Discovering the future

By | July 18, 2013 at 3:08 pm | No comments | Aix-en-Provence Festival 2013, LSO Discovery, LSO On Tour | Tags: , , , , , , , , , , ,

It’s not very often that you will hear the point of view of a member of the Orchestra’s administration on this blog. As it so happens, while the Orchestra are in residence here in Aix-en-Provence, the Festival and LSO Discovery have worked together to put on a number of projects involving a huge range of people – school groups, mothers and babies, and annual work with the Orchestre des Jeunes de la Méditerranée, aged 16-25. I am here for the last two weeks of the festival to look after the final year that LSO players will be involved with this youth orchestra.

The first meetings with the participants bring back old faces, and familiar smiles as the 10 LSO players (Laurent Quenelle, Sarah Quinn violins, German Clavijo viola, Noel Bradshaw cello, Tom Goodman double bass, Chi Yu Mo clarinet and Joost Bosdijk bassoon, Jonathan Lipton horn, Paul Milner trombone, David Jackson percussion) greet the young musicians who have gathered here from some 20 countries surrounding the Mediterranean. The project runs over 11 days of rehearsals, culminating in four concerts given here in Aix, then on tour in Nice and Manosque. As this is the last year of the Orchestra residency with the Festival, it is also the last project with the OJM. To commemorate this final collaboration, this year the OJM will perform Prokofiev’s Romeo and Juliet Ballet at the Grand Theatre de Provence with young dancers from Josette Baïz’s Company Grenade and elementary school children, conducted by Gianandrea Noseda, who is here also conducting Rigoletto.

Rehearsals began bright and early on Tuesday morning. Although I have just left London which is about as hot as I can handle, it is a good five degrees hotter here in Aix. Thankfully though, the buildings are built to accommodate this heat, so all players were happy to set up for sectionals in the large air conditioned studios in the GTP. Sadly, I had bad news for Laurent, Sarah and German, as the upper strings sectionals were to take place in the Mignet School, a ten minute walk away. Let me set the scene – the Mignet is an old, rather run down school, with no air conditioning, and what feels like 10 flights of stairs. We reluctantly began the walk over. Once we arrived however, the young musicians were already there, set up, and raring to go. They all seem so thrilled to be back working with the LSO players that the heat was soon forgotten, and soon you could hear Romeo and Juliet in every corner of the building.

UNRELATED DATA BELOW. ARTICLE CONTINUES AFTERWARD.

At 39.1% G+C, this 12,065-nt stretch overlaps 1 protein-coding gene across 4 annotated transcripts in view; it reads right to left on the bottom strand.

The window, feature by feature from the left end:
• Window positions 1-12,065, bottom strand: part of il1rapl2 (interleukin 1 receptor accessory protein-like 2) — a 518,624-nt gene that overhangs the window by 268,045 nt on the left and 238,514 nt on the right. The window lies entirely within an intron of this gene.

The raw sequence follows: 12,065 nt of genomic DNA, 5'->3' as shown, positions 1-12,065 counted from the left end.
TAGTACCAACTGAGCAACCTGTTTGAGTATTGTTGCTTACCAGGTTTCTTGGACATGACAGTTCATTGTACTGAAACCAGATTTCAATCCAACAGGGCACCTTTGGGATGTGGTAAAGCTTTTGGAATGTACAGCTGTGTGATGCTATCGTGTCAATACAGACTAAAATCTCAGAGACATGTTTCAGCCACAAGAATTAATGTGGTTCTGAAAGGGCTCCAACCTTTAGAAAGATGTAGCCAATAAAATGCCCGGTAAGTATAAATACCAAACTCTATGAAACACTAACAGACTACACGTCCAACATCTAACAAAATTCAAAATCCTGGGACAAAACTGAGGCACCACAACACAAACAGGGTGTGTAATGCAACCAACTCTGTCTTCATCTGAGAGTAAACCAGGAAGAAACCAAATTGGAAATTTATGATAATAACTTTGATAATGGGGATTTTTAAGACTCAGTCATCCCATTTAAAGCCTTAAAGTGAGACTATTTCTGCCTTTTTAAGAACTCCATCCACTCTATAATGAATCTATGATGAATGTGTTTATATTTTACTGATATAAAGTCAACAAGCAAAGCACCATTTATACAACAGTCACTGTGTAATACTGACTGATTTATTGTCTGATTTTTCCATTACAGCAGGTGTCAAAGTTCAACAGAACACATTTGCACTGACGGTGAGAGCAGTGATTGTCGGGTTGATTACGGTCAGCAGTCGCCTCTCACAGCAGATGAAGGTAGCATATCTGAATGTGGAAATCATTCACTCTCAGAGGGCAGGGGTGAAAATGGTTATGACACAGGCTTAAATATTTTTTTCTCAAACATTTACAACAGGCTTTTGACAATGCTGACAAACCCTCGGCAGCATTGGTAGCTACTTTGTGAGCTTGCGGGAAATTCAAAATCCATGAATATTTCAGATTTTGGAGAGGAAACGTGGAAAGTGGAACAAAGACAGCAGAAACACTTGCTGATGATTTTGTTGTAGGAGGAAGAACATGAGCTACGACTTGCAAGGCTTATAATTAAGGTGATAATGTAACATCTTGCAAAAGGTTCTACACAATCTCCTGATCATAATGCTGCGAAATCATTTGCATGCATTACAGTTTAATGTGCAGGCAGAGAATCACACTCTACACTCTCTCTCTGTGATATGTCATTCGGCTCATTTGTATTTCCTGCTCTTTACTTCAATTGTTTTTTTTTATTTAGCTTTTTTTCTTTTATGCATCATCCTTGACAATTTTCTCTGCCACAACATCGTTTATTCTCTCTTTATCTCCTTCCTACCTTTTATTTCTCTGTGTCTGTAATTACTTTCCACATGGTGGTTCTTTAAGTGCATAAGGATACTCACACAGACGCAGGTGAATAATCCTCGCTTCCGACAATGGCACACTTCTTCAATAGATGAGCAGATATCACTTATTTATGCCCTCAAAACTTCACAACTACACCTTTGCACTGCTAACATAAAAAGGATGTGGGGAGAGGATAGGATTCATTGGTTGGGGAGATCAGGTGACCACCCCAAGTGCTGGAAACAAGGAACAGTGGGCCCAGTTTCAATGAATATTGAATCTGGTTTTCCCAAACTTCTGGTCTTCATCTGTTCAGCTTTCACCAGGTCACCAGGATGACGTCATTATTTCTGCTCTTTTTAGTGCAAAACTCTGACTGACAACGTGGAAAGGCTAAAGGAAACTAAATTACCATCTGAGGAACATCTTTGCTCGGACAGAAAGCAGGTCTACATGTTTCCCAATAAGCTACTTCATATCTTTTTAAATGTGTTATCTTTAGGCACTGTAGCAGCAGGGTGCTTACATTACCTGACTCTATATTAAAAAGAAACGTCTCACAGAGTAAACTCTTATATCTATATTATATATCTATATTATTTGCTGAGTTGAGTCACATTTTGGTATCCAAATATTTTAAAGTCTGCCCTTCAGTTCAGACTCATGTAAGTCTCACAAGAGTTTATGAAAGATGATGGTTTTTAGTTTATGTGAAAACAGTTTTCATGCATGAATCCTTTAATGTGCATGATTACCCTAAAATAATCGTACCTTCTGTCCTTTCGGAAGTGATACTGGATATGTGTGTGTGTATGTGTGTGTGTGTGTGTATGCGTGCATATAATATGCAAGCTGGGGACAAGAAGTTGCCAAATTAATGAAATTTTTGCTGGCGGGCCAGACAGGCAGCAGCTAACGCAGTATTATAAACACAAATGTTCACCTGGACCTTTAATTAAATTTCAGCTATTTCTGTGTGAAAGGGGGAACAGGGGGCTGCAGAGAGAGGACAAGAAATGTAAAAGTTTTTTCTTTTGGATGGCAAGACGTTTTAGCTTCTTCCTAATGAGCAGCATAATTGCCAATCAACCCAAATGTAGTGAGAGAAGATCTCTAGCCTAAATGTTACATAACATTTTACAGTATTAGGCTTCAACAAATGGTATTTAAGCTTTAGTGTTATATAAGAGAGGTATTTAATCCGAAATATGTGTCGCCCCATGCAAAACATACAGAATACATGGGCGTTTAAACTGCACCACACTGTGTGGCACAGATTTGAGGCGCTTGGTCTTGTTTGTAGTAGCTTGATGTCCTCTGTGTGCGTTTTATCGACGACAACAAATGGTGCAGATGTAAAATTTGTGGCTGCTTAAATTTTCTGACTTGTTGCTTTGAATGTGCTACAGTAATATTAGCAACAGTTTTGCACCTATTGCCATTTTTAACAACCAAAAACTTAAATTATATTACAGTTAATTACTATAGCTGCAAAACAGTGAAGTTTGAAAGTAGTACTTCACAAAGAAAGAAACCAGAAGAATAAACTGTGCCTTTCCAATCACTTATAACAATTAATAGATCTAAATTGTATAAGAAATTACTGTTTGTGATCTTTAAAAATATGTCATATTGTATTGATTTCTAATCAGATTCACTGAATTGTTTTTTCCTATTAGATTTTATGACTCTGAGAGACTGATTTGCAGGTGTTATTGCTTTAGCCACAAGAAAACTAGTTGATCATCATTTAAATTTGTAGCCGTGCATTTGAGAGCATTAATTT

Sectional work has continued apace, with individual sectional coaching, as well as tutti wind, brass and percussion sessions. We are very lucky to have Franceso Pasqualetti (assistant conductor to Maestro Noseda) involved at the start of this week. Francesco has been leading the larger sectionals, and will also conduct the last two concert performances.

Yesterday, the youth orchestra work continued without the LSO players, as they had to rehearse for their own evening performance with Noseda in the GTP. The youth orchestra rehearsals finished in time for them all to attend the end of the LSO’s preparations in the main hall in the early evening.

A few hours later, a huge storm descended on Aix as we filed into the main auditorium of the GTP to hear the LSO open their concert with Britten’s Four Sea Interludes from Peter Grimes. Although the sounds of the Suffolk coast conjure images of places far from here, it was a hugely atmospheric start to what was a fantastic concert. The Orchestra seem to respond to Noseda’s every muscle, his energy bringing out new textures, and finesse. By the end of the concert, all the OJM players who were in the audience (nearly all of them) were on their feet, cheering enthusiastically.

At the sectionals today there is new focus and concentration as the young players have had the chance to see Noseda at work and are hugely excited, and understandably a bit nervous about today’s sessions, the last of which will be with Maestro himself. There is much anticipation of the excitement he will bring to the music and the project as a whole.


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